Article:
At this very moment, I am supposed to writing in my own novel. Later, when my wife finds out I wrote this review instead, I'll likely be in trouble. It's just I'm in one of those places in the novel and in my writing that every word becomes convoluted. I am literally pulling my hair out over the choice of each word, wondering whether the imagery works, and doing my damnedest to avoid clichés such as “pulling my hair out.” Why must it be so complicated? Truth is, it doesn't have to be. I've known this for a long time, but I still need reminders. Ron Rash provides such a reminder.
The Cove is a quiet novel that takes some time to really build its story. Rash takes these characters who are all outcasts in one way or another and lets them live out their story on the page. Everything—the imagery, the setting, et cetera—are very organic in the story. Along the way he stops and gives the reader a sense of the scents and tastes. He makes it seem so easy.
It's such a quiet story, but once the pace picks up, it moves until it reaches its startling conclusion. But none of it feels forced. It's sort of what I expected from the place and these characters. It works because it is natural. Rash knows his characters, their homes, and their world.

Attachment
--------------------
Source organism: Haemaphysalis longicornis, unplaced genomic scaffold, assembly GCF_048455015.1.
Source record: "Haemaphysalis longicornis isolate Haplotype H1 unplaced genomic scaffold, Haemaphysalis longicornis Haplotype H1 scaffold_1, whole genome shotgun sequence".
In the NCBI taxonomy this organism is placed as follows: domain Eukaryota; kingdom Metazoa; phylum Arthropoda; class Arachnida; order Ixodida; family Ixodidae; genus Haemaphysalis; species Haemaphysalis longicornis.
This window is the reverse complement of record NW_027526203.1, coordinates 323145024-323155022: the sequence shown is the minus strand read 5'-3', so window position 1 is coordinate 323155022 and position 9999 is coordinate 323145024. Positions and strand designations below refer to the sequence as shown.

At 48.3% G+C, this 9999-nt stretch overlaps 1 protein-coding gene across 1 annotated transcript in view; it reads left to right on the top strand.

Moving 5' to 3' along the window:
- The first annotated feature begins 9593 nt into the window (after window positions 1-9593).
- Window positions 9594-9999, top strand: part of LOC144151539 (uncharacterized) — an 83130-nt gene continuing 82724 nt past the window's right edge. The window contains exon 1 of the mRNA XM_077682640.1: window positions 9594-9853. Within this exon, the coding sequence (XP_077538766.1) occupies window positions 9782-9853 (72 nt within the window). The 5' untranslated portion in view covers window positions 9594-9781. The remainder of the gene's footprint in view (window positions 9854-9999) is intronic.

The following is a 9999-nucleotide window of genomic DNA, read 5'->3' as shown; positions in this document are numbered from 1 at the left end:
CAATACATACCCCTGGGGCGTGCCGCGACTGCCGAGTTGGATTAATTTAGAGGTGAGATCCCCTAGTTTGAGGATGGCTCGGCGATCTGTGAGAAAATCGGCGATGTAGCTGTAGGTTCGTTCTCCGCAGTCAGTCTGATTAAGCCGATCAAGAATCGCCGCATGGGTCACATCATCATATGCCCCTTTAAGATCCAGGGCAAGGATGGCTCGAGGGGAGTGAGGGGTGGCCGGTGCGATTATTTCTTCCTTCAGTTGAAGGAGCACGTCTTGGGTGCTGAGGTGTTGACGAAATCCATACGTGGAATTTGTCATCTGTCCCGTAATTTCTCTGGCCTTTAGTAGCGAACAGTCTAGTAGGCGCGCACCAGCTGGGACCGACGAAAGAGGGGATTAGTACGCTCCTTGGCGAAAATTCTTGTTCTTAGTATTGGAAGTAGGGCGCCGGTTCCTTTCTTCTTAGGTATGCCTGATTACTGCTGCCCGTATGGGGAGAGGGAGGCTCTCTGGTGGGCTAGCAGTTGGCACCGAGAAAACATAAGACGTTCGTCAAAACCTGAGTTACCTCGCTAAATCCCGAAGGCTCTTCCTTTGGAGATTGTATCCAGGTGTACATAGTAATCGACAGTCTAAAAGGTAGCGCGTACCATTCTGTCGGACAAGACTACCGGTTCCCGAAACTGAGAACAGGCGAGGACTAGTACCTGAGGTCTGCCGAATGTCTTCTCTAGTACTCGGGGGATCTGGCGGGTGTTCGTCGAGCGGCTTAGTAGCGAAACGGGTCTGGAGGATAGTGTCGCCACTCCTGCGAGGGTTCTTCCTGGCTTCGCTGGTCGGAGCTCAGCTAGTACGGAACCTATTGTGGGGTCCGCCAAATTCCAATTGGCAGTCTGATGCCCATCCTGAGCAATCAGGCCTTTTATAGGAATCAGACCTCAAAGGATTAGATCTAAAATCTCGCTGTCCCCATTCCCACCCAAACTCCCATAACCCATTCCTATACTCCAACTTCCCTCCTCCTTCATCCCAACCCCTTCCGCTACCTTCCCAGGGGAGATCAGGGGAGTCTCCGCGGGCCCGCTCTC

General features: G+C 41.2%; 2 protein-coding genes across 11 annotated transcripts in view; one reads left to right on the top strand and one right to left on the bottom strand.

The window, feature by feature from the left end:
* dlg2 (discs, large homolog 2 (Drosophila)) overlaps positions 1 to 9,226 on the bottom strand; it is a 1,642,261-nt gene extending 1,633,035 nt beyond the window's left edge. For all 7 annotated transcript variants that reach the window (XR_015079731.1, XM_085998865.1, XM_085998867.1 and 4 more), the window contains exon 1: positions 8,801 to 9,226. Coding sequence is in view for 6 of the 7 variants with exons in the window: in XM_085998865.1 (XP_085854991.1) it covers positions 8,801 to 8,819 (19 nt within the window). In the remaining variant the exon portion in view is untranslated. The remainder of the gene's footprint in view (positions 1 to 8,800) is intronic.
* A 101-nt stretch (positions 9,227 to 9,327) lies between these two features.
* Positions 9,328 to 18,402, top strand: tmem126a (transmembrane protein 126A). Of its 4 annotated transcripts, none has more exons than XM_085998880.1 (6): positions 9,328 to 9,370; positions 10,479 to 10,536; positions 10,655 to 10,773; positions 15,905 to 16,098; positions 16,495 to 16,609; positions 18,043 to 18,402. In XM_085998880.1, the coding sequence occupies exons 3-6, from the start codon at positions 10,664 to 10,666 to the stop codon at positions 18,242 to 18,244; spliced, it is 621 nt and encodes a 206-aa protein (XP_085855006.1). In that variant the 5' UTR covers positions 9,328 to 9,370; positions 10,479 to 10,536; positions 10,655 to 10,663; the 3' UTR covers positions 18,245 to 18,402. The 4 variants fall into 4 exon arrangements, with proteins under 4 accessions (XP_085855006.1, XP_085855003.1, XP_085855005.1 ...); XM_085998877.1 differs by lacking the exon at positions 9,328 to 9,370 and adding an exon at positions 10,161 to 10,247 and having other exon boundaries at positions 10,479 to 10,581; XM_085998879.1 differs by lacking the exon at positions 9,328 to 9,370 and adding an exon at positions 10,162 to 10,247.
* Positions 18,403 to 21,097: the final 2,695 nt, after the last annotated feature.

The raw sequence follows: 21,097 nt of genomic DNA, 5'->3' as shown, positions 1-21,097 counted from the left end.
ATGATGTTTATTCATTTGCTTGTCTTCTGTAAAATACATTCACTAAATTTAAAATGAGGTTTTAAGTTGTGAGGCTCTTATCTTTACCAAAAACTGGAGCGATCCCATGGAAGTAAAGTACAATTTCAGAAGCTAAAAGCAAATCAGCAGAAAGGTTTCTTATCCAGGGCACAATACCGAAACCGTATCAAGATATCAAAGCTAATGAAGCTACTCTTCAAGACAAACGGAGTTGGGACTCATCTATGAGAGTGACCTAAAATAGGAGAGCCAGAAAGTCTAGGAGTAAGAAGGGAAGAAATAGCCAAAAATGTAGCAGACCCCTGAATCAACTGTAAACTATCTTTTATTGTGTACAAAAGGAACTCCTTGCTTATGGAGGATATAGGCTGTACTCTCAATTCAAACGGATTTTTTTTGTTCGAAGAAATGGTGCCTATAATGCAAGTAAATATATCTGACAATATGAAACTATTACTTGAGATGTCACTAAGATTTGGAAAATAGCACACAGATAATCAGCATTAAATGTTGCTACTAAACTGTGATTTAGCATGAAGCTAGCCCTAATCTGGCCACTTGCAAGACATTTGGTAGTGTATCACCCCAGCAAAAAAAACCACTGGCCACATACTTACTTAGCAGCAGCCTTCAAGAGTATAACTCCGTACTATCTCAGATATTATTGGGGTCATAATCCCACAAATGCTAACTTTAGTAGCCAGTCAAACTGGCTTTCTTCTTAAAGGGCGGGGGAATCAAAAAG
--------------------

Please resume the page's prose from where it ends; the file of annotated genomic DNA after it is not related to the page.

I want to know the characters of The Cove as its author does; Rash doesn't quite take enough time to introduce them to the reader as much as I would've liked. I really enjoyed them in their roles and I believe I would've appreciated them more had I understood them a little better. Though I didn't fully understand them, I found them easy to follow.
I like stories that wow me. Authors who impress me with their wit and intellect. But in all stories there needs to be a time to slow down and let the reader inhale the cool mountain air from the pages of the book
Thank you, Mr. Rash, for the reminder.